When one of the island’s biggest private sector employers takes menopause awareness seriously, you know the modern workplace is changing.

At Utmost International Isle of Man, what started as an update to HR policy has, in the space of a year, become a fully-fledged initiative with a ground-level team of trained volunteers, updates to management training and representation at executive level.

The introduction of a menopause policy in March 2023 had a snowballing effect, explained Amy Harrison, Learning and Development manager at Utmost International Isle of Man. ‘After the creation of our Menopause policy, we invited Menopause expert, Jo Posey to come in and talk to us, after which we wanted to create a dedicated menopause champion group amongst our colleagues, to support anybody who might be struggling with symptoms and to understand menopause a little bit better.

‘It was really important for us to include our male colleagues as well,’ she continued. ‘While they're not experiencing menopause themselves, they may have a partner or somebody that's going through the symptoms, and they might need tips on how to offer help and support while their wives, partners or mums are going through it.’

Utmost International Isle of Man employs more than 600 people on the island, with women making up 55% of the workforce. Of those, 36% are of either perimenopausal or menopausal age. Menopause can also start earlier due to surgery, cancer treatment or genetic factors.

With management support, which included nominating a menopause champion at executive level, a group of volunteers undertook a menopause first aid training course, akin to the mental health first aid training which is becoming increasingly common in the workplace. The group offers advice, support, information and suggests work-place adjustments.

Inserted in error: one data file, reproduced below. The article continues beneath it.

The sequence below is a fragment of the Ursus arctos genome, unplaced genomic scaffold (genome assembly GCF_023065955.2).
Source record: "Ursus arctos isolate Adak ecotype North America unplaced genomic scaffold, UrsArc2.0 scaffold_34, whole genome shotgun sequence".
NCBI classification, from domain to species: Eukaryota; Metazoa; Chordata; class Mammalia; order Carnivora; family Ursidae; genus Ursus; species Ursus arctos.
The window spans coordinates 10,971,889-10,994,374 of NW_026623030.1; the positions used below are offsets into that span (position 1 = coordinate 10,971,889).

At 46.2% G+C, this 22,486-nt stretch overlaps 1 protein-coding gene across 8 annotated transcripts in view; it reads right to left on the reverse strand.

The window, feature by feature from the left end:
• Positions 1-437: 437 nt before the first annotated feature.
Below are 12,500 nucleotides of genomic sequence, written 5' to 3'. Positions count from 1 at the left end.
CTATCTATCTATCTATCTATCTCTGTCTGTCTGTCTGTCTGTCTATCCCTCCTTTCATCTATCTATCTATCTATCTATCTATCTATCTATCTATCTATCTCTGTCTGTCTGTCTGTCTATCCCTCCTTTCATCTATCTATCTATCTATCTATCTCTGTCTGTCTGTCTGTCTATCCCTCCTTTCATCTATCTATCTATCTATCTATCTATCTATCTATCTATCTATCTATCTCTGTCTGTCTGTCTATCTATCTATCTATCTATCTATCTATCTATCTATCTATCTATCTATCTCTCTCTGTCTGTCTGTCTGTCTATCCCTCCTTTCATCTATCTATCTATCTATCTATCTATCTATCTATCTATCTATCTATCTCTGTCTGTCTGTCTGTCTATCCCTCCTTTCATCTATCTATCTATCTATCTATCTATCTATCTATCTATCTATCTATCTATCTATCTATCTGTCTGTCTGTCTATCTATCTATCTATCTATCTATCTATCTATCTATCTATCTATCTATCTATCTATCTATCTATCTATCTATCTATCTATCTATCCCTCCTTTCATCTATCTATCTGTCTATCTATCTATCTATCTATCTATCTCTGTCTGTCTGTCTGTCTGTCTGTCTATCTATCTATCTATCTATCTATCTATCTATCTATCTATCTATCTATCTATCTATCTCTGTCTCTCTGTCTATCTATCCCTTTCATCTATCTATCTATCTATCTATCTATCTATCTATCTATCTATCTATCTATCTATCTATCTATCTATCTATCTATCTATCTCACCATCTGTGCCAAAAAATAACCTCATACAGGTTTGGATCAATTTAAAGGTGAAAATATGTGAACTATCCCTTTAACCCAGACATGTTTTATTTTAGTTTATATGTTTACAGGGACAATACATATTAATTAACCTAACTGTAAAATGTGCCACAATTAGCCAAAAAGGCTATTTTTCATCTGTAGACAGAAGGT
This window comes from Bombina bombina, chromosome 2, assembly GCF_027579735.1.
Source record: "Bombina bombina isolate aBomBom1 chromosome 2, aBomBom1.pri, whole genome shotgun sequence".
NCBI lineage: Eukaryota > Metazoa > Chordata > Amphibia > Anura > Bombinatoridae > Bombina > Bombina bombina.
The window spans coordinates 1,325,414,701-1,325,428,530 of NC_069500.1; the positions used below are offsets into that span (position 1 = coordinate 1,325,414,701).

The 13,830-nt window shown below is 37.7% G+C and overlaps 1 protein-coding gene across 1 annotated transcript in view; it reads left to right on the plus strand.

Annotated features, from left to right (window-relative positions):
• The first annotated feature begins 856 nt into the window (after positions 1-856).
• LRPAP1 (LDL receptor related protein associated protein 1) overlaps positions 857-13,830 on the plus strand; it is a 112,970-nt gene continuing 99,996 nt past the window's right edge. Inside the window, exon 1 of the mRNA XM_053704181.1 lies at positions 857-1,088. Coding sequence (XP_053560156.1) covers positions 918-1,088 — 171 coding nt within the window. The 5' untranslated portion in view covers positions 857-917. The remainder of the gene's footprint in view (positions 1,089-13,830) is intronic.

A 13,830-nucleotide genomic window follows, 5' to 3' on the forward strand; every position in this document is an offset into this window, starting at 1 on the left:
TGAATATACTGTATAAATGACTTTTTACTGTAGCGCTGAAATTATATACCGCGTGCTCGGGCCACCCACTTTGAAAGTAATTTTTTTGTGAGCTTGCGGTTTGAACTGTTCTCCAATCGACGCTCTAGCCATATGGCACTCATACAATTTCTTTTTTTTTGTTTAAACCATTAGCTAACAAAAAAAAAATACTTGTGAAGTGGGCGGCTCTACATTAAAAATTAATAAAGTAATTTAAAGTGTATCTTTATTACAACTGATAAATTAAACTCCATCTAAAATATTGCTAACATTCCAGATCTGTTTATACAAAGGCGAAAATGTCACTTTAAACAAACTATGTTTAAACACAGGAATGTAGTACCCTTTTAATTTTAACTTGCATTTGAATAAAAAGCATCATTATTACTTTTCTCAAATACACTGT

‘We have nine volunteers who are absolutely amazing,’ Amy said. ‘They've all got different experiences of their own to share, including somebody who has had a hysterectomy, and somebody who had cancer, so they’ve had to go through menopause, perhaps earlier than they expected.

‘Then there are those like myself dealing with a myriad of weird and wonderful symptoms that come up on a day to day basis, and learning how to navigate your way through them.’

Alongside the better known (and too-easily-dismissed) effects like hot flushes is a list of symptoms that can be borderline debilitating. Nobody would make light of brain fog, anxiety, or long-term sleep problems, all of them common symptoms for those experiencing menopause.

Brain fog, Amy said, is surprisingly common. ‘If you’re trying to focus on something, or you're trying to deliver a presentation, it can be really difficult because you can't think of the words to say - all the words are blank in your head. In the workplace that can be extremely difficult to negotiate.’

These problems, and other invisible symptoms like anxiety, can be frightening, isolating an confidence-destroying. The initiative, Amy said, gives people an opportunity to talk and not suffer on their own, or feel frightened to talk to their manager.

Other, more subtle changes are taking place, such as the decisions made during a recent office refurbishment: ‘They deliberately decided not to have cream-coloured sofas, because women reported heavy periods during menopause. That was a really thoughtful initiative and can help massively with any perceived embarrassment’, Amy said.

Most profoundly, in a development which sets the tone for the culture of the company, menopause awareness is now part of Utmost International Isle of Man’s management training programme.

‘The aim is to give every manager a consistent approach,’ Amy said. ‘It's a big deal because it's not just a few managers that understand it now, it's across every single manager, no matter how old you are, or what gender you are’.

‘I'm incredibly pleased that Utmost International Isle of Man are supporting this initiative and that we're able to offer this support to colleagues, both male and female.’